EU law requires airlines which are granted operating licences by Member State authorities to be majority owned and controlled by EU nationals in order for them to benefit from the right to operate intra-EU air transport services. Similarly, under bilateral air services agreements, in many cases airlines need to be owned and controlled by nationals of the relevant countries in order to be eligible for flying rights under those agreements.
Currently, for intra-EU flying and flying to third countries which have agreed “EU designation” clauses in place of national ownership and control requirements, the flying rights of all EU carriers are equivalent. However, in the post-Brexit environment, these national ownership requirements could have complex implications for certain airlines. In the case of IAG, for example, separate “nationality structures” are in place to ensure that for each of British Airways, Aer Lingus and Iberia, distinct bodies of British, Irish and Spanish shareholders respectively can be identified and have their voting rights magnified in respect of any issues relating the airlines’ ability to meet “national” ownership and control requirements required by their route licences. Because the majority of services served by these carriers are currently governed by EU designation clauses, this structure is not extensively tested. However, in a post-Brexit world such structures could come under much closer scrutiny, making mergers between UK and EU airlines more challenging.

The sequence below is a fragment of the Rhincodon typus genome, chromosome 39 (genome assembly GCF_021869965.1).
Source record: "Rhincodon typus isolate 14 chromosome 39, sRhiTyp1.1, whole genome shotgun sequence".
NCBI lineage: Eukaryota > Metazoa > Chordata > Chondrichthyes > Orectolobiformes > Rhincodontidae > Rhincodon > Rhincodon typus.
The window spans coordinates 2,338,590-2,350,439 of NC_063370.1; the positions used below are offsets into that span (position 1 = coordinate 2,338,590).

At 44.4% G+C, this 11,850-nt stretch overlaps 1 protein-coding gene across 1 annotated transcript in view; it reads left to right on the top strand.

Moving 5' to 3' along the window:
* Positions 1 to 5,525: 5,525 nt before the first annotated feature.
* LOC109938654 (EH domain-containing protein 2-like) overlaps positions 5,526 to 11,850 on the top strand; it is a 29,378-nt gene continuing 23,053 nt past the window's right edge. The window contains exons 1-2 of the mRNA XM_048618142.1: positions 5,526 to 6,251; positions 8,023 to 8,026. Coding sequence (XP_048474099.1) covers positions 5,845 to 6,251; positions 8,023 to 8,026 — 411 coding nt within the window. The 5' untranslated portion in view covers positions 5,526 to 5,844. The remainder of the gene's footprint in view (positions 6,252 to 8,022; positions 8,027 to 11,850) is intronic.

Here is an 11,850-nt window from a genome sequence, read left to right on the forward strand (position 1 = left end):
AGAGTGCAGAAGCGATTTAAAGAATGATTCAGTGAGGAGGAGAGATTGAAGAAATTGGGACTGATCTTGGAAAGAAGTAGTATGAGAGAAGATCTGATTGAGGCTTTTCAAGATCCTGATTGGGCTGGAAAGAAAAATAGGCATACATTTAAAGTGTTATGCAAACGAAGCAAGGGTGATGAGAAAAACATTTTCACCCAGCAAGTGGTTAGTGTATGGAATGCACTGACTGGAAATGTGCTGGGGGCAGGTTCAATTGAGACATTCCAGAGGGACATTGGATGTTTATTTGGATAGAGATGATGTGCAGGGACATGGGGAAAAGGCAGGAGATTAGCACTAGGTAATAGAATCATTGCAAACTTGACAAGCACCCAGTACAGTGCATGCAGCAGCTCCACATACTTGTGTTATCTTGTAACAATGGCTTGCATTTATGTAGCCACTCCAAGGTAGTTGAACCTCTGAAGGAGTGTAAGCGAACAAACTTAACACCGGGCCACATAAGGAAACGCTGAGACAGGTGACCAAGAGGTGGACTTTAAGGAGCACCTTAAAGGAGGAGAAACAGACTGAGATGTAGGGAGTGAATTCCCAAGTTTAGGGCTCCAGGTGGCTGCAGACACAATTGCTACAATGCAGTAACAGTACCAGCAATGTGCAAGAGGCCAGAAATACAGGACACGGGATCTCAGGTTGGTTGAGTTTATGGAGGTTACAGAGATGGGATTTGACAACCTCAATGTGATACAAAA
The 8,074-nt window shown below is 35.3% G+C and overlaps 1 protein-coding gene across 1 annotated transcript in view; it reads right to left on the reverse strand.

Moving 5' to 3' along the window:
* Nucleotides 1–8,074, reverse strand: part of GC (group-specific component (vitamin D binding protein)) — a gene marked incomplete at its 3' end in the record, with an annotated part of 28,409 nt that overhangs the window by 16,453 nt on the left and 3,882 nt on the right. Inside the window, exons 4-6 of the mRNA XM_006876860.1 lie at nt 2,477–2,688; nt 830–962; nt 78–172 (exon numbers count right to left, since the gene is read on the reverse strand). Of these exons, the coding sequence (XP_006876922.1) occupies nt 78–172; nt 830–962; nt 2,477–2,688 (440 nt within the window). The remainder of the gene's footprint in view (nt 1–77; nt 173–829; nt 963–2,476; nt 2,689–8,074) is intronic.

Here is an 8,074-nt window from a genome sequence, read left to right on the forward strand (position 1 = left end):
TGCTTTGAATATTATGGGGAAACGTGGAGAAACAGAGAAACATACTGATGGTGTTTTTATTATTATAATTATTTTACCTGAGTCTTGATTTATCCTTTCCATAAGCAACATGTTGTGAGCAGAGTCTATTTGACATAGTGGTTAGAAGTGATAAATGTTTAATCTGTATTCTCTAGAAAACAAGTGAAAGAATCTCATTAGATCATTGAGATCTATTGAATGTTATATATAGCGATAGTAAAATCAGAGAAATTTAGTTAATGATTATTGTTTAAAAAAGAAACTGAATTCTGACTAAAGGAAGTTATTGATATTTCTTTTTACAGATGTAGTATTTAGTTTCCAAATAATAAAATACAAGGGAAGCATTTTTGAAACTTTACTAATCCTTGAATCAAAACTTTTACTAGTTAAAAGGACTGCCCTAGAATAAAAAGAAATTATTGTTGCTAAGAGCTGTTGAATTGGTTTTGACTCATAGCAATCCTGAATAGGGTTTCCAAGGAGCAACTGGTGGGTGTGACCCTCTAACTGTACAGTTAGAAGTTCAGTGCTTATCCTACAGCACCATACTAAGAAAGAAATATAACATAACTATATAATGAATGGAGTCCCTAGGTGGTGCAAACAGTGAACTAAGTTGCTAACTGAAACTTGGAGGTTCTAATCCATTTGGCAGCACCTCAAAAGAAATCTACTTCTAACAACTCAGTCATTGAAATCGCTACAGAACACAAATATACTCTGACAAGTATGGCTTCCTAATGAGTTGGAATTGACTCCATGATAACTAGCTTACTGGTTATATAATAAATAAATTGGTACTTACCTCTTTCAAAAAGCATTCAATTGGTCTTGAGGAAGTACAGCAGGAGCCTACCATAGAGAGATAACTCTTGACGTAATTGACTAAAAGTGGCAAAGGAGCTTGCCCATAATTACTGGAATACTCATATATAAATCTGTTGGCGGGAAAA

Post-Brexit, the potential airline ownership options are interesting. The UK could further relax airline ownership nationality restrictions to permit the full merger of UK and non-UK airlines. The UK’s Civil Aviation Authority (CAA) is thought to be more open to such consolidations than its European counterparts, having previously spoken of its desire to “allow capital to flow.” Such a move might result in higher investment in UK airlines from the Gulf, as well as an increased likelihood of a full merger between UK and non-UK airlines, such as Delta and Virgin Atlantic. However, the challenge would remain that non-UK majority ownership could pose problems for such UK airlines where they rely on UK nationality in order to be designated for flying rights under bilateral ASAs governing their international route licences.
Moreover, it remains to be seen whether a post-Brexit UK will trend towards this kind of additional liberalisation, or conversely will begin instigating more protectionist policies. The UK Prime Minister has been critical of the UK Government’s handling of the failed takeover of AstraZeneca by Pfizer, stating that “a proper industrial strategy wouldn’t automatically stop the sale of British firms to foreign ones, but it should be capable of stepping in to defend a sector that is as important as pharmaceuticals is to Britain.” This, along with repeated references to “industrial strategy”, and establishment of a Department for Business, Energy and Industrial Strategy, suggests greater economic liberalisation may not be the UK’s post-Brexit priority.